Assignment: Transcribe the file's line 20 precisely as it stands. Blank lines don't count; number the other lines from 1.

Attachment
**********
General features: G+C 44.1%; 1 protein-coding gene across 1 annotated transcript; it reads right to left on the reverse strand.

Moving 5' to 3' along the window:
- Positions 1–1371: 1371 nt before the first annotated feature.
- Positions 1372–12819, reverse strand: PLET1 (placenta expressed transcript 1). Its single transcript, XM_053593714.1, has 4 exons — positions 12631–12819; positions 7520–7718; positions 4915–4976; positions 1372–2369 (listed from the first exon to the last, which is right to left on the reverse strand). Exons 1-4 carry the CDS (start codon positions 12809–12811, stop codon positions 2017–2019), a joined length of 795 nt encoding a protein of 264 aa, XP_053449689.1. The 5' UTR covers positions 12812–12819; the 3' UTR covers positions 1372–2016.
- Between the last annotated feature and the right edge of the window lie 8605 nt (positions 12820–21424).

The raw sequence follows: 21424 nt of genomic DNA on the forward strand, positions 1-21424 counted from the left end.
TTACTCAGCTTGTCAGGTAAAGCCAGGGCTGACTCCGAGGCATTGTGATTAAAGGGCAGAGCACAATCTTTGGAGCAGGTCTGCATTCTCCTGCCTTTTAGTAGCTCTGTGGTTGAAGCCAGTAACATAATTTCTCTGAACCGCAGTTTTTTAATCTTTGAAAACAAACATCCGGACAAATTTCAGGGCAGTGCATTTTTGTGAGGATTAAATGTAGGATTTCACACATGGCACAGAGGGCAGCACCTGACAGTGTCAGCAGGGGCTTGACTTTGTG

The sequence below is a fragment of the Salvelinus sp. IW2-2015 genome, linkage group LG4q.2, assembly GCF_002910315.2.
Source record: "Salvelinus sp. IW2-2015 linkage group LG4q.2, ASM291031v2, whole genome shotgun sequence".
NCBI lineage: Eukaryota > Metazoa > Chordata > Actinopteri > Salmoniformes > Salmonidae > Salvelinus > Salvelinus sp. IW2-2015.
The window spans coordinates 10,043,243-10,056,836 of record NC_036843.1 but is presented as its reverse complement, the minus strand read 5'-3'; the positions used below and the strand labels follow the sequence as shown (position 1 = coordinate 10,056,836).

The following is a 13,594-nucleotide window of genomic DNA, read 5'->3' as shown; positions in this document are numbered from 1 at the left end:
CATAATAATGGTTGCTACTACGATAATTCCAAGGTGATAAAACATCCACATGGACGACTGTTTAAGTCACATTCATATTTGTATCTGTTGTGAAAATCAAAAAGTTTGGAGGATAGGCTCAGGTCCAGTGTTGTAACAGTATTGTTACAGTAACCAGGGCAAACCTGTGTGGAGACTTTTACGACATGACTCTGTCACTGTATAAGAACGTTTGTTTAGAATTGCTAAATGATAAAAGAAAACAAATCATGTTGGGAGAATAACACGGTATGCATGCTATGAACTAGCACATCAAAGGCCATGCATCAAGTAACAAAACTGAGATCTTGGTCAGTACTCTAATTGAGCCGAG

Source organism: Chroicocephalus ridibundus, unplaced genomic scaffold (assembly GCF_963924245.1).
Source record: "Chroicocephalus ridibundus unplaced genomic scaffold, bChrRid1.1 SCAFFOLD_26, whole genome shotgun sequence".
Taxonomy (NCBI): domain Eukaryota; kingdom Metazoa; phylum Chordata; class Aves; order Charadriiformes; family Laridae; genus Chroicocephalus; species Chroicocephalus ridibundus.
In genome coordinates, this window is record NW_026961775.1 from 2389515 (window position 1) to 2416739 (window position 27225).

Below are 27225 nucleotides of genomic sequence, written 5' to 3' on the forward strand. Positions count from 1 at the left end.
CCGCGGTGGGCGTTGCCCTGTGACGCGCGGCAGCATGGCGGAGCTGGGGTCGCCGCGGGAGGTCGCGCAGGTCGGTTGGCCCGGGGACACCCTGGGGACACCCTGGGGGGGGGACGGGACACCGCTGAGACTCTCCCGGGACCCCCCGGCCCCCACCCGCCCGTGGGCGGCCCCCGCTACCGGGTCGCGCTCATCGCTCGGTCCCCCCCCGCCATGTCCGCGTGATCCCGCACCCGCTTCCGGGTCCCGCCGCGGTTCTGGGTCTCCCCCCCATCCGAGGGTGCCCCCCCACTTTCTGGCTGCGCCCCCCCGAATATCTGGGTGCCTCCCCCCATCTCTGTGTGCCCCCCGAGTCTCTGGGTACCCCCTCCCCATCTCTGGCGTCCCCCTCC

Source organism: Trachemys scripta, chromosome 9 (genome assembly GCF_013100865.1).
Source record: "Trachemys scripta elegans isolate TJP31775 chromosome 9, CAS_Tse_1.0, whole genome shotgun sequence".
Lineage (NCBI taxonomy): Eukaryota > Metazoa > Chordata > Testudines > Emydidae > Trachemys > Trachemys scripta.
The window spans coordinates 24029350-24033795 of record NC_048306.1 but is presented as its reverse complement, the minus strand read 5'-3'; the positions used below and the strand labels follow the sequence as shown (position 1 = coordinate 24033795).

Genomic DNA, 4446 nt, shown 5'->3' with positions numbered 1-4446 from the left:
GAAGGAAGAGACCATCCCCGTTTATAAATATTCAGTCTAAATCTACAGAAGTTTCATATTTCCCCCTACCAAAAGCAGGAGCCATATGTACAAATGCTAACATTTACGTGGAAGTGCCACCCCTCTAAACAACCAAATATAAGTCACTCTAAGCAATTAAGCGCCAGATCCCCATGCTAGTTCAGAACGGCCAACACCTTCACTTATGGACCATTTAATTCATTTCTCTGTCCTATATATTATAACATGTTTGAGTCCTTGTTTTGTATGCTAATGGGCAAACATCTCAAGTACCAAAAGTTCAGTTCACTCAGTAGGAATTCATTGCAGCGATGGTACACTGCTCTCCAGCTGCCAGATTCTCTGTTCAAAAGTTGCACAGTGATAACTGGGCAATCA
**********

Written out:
Source organism: Trachemys scripta, chromosome 9 (genome assembly GCF_013100865.1).